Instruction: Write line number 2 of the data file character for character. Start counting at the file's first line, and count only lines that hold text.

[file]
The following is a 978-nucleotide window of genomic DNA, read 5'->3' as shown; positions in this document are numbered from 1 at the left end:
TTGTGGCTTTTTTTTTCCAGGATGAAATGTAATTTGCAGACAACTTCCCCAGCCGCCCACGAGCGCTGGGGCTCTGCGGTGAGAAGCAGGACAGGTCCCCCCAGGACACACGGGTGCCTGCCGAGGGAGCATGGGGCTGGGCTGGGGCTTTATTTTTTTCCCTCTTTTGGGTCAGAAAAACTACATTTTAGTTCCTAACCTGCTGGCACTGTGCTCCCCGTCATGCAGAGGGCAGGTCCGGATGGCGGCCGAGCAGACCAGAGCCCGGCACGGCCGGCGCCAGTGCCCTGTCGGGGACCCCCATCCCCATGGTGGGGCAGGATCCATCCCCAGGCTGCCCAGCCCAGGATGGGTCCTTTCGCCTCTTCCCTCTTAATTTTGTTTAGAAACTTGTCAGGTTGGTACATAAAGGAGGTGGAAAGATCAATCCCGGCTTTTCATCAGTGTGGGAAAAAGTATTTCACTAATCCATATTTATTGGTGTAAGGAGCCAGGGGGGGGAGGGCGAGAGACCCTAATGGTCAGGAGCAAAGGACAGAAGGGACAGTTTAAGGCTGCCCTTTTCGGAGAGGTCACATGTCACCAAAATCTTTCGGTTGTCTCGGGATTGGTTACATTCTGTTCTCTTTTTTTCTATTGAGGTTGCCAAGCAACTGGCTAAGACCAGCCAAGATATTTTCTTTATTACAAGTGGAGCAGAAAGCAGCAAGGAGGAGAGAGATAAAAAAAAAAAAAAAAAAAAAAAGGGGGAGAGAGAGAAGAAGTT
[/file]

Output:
TTGTGGCTTTTTTTTTCCAGGATGAAATGTAATTTGCAGACAACTTCCCCAGCCGCCCACGAGCGCTGGGGCTCTGCGGTGAGAAGCAGGACAGGTCCCCCCAGGACACACGGGTGCCTGCCGAGGGAGCATGGGGCTGGGCTGGGGCTTTATTTTTTTCCCTCTTTTGGGTCAGAAAAACTACATTTTAGTTCCTAACCTGCTGGCACTGTGCTCCCCGTCATGCAGAGGGCAGGTCCGGATGGCGGCCGAGCAGACCAGAGCCCGGCACGGCCGGCGCCAGTGCCCTGTCGGGGACCCCCATCCCCATGGTGGGGCAGGATCCATCCCCAGGCTGCCCAGCCCAGGATGGGTCCTTTCGCCTCTTCCCTCTTAATTTTGTTTAGAAACTTGTCAGGTTGGTACATAAAGGAGGTGGAAAGATCAATCCCGGCTTTTCATCAGTGTGGGAAAAAGTATTTCACTAATCCATATTTATTGGTGTAAGGAGCCAGGGGGGGGAGGGCGAGAGACCCTAATGGTCAGGAGCAAAGGACAGAAGGGACAGTTTAAGGCTGCCCTTTTCGGAGAGGTCACATGTCACCAAAATCTTTCGGTTGTCTCGGGATTGGTTACATTCTGTTCTCTTTTTTTCTATTGAGGTTGCCAAGCAACTGGCTAAGACCAGCCAAGATATTTTCTTTATTACAAGTGGAGCAGAAAGCAGCAAGGAGGAGAGAGATAAAAAAAAAAAAAAAAAAAAAAAGGGGGAGAGAGAGAAGAAGTT